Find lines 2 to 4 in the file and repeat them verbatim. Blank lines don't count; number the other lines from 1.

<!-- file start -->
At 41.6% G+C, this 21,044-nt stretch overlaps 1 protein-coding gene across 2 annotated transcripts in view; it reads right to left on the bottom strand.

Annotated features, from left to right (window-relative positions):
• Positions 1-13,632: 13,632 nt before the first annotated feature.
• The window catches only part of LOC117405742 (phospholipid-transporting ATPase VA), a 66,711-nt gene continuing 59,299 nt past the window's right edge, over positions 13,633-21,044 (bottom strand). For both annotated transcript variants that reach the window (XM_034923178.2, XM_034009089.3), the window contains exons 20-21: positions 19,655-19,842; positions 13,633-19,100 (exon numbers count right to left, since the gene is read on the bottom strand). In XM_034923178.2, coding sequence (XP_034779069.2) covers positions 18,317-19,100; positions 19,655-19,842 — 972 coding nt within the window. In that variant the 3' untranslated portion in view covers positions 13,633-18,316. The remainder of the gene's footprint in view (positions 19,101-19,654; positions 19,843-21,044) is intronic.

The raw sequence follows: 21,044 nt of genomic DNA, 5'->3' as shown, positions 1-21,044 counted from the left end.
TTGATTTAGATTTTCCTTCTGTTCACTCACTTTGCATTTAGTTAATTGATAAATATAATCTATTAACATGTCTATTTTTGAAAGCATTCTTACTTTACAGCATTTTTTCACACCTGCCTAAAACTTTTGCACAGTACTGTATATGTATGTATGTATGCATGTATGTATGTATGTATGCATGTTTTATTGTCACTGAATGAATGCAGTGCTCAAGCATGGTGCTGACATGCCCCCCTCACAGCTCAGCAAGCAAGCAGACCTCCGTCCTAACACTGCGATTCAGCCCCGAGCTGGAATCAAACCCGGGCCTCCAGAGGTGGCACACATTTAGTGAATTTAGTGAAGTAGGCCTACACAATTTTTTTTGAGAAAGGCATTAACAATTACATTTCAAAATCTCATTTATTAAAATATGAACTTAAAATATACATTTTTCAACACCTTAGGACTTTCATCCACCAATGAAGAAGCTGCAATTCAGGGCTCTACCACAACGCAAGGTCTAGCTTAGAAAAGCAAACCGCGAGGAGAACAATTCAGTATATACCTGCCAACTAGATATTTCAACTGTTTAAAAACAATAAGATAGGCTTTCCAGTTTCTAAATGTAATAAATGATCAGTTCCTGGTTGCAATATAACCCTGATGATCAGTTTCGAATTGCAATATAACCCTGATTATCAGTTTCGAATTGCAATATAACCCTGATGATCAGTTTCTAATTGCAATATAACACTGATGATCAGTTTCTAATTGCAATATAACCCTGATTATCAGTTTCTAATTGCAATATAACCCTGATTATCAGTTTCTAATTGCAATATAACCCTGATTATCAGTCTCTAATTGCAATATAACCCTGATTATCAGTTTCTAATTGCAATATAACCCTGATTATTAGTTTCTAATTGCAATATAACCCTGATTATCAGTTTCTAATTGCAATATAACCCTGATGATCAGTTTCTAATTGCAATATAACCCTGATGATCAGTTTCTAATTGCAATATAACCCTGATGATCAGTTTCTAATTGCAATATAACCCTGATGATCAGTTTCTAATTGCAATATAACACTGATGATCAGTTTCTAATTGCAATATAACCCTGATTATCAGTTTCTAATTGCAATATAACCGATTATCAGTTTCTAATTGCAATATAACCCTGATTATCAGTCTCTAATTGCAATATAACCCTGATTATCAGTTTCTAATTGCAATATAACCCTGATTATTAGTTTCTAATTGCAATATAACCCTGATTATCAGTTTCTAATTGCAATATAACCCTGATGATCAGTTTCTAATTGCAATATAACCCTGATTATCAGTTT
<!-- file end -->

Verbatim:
Annotated features, from left to right (window-relative positions):
• Positions 1-13,632: 13,632 nt before the first annotated feature.
• The window catches only part of LOC117405742 (phospholipid-transporting ATPase VA), a 66,711-nt gene continuing 59,299 nt past the window's right edge, over positions 13,633-21,044 (bottom strand). For both annotated transcript variants that reach the window (XM_034923178.2, XM_034009089.3), the window contains exons 20-21: positions 19,655-19,842; positions 13,633-19,100 (exon numbers count right to left, since the gene is read on the bottom strand). In XM_034923178.2, coding sequence (XP_034779069.2) covers positions 18,317-19,100; positions 19,655-19,842 — 972 coding nt within the window. In that variant the 3' untranslated portion in view covers positions 13,633-18,316. The remainder of the gene's footprint in view (positions 19,101-19,654; positions 19,843-21,044) is intronic.